(Reuters) - SAP's $3.4 billion takeover of SuccessFactors will help it keep up with peers in the frenzied race for cloud-computing business, even if the price it paid is very high at first glance, analysts said on Monday.
We believe SuccessFactors could be a very good strategic fit for SAP in the cloud sector and we prefer the decision to grow externally in this booming area, DZ Bank analyst Oliver Finger said.
SAP said on Saturday it was buying U.S. web-based services company SuccessFactors for an agreed $40 per share, a 52 percent premium.
The deal helps SAP catch up with rivals in cloud computing, a fast-growing field where data and processes are hosted remotely on the Web. As part of the transaction, SuccessFactors founder and chief executive Lars Dalgaard will join SAP's executive board and will run its cloud business.
This marks implicit recognition by SAP that their cloud strategy is not working, Evolution Securities analyst Roger Phillips said.
Shares of SAP were down 2.4 percent at 43.635 euros by 1420 GMT, while Germany's blue-chip DAX index was up 0.7 percent.
Analysts had warned that SAP risked losing ground to Oracle in the field of cloud-computing. However, there are not many assets in the business available for it to buy.
Salesforce.com is seen as too big to acquire, rival Oracle bought RightNow Technologies in October, and NetSuite is majority owned by Oracle CEO Larry Ellison.
In fact, it is not clear who is next in line behind SuccessFactors. For this reason, despite the apparently rich price tag, we would not rule out the risk of a counter bid, WestLb analyst Jonathan Crozier said.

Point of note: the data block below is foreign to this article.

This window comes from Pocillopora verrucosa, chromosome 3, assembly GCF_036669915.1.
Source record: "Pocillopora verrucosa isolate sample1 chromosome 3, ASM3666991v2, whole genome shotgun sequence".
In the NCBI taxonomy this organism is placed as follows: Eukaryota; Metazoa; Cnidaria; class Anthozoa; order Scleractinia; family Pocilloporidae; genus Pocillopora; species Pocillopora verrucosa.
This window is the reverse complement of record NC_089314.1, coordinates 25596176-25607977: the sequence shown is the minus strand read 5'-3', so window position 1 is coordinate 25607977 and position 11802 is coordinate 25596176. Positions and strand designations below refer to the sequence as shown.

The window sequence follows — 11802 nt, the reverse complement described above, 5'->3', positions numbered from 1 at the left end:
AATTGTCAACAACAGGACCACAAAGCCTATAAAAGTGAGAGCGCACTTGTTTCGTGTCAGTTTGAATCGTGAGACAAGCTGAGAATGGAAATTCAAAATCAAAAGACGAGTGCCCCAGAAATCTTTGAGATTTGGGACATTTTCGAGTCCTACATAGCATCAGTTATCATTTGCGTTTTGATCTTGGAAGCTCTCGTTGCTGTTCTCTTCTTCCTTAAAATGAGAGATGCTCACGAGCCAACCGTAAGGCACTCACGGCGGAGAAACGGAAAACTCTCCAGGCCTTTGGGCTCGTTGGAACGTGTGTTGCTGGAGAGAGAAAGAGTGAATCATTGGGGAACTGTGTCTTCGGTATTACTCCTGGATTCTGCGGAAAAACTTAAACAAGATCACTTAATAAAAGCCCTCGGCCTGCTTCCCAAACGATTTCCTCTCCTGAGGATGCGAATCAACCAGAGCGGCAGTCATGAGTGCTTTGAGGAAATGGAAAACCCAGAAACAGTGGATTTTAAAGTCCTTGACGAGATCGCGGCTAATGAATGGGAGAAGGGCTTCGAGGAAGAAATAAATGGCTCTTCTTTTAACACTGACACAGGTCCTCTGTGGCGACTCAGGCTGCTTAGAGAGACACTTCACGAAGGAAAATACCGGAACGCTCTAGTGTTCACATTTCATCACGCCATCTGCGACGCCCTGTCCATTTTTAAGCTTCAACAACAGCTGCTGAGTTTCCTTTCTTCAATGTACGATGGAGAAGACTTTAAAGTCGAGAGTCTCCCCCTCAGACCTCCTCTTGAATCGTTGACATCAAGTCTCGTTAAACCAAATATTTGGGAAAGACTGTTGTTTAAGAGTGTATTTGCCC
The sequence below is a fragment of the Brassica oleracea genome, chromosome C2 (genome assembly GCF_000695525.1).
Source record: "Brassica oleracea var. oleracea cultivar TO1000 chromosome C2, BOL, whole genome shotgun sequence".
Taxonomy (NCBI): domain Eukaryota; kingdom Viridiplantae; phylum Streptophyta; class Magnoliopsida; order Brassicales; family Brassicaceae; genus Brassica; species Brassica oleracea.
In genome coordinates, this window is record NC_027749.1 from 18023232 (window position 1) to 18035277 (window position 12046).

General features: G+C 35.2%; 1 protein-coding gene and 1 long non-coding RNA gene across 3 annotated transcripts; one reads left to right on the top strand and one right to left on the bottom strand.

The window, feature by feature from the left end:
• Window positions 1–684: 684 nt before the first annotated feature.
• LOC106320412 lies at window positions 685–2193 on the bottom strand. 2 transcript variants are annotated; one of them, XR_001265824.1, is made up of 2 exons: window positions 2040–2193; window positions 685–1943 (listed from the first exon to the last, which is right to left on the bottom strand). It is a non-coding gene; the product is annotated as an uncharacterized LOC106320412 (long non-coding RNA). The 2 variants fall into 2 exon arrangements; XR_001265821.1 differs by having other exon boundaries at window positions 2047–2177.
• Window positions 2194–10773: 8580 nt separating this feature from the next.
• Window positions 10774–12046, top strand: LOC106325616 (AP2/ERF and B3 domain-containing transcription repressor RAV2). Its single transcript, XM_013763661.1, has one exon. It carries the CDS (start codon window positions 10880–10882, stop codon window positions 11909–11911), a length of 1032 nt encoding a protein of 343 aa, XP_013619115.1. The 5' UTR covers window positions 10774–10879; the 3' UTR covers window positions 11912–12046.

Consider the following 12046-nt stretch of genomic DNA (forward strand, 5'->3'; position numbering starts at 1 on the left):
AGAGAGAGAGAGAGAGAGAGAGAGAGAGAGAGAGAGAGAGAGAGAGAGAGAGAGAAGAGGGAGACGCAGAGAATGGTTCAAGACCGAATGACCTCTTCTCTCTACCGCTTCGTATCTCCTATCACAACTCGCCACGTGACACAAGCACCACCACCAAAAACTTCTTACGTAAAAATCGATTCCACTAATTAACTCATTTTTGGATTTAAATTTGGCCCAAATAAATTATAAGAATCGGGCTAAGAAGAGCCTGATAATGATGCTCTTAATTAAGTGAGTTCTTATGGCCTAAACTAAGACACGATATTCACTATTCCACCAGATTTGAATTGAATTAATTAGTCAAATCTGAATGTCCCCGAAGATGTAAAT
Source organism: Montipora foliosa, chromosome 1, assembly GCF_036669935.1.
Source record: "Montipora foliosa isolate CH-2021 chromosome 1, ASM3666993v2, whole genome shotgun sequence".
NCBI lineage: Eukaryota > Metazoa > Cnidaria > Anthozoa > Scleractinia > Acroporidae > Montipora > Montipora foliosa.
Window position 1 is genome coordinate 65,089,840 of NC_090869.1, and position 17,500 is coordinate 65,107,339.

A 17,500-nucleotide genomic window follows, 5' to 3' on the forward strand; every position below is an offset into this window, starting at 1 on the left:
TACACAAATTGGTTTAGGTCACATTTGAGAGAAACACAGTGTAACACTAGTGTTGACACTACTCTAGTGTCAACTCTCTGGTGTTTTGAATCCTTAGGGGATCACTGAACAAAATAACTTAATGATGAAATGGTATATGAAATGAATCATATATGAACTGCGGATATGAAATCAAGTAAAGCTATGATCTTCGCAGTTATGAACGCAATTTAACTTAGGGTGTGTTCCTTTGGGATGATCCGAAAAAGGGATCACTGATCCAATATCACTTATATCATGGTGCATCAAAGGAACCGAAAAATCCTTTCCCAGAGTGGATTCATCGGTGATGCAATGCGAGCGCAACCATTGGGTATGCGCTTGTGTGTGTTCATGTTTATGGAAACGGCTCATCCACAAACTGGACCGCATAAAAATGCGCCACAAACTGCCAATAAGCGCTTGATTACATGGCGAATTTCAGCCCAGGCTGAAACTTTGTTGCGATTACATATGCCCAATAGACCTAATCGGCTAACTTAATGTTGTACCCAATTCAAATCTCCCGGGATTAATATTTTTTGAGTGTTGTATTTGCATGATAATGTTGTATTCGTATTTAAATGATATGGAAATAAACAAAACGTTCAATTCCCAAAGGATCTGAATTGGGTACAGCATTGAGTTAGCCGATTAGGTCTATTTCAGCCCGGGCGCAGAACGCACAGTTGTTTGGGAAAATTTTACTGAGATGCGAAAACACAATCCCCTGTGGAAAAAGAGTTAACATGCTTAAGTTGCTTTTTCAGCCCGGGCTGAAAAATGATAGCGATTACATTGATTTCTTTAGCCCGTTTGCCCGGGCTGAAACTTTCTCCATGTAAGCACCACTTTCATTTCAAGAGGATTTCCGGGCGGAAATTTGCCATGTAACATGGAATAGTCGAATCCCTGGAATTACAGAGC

The price SAP is paying for SuccessFactors represents about eight times forecast 2012 revenues, analysts said, compared with the multiple of about 5.5 that Oracle paid for RightNow.
The valuation of this deal is high, but reasonable in our opinion, in light of the high-growth, strategic asset that is being acquired, Nomura analyst Rick Sherlund said.
SuccessFactors' operating margin jumped to 9 percent in the third quarter from zero a year earlier, and the company said it could not hire quickly enough to meet demand.
Its shares have gained 26 percent over the past three months, giving the company a market value of about $2.2 billion.
Heino Ruland, an analyst at Ruland Research, said he sees the acquisition as being way too expensive and said the race for cloud-computing technology was heating up to the point where it seemed market players were spending irrationally just to stay in the game, mirroring the dotcom bubble more than a decade ago.
SAP raised its top-line outlook on the deal, saying its revenue could easily reach 21 billion euros by 2015, about a billion euros more than expected.
The deal will hurt SAP's earnings in 2012 but will have a positive impact from 2013 onward, SAP has said, prompting analysts to revise down their 2012 estimates.
SuccessFactors, which first went public at $10 a share four years ago, makes human resources software used by companies to review employee performance. It competes with Taleo Corp and Kenexa Corp.
JPMorgan Chase advised SAP on the deal, while Morgan Stanley advised SuccessFactors.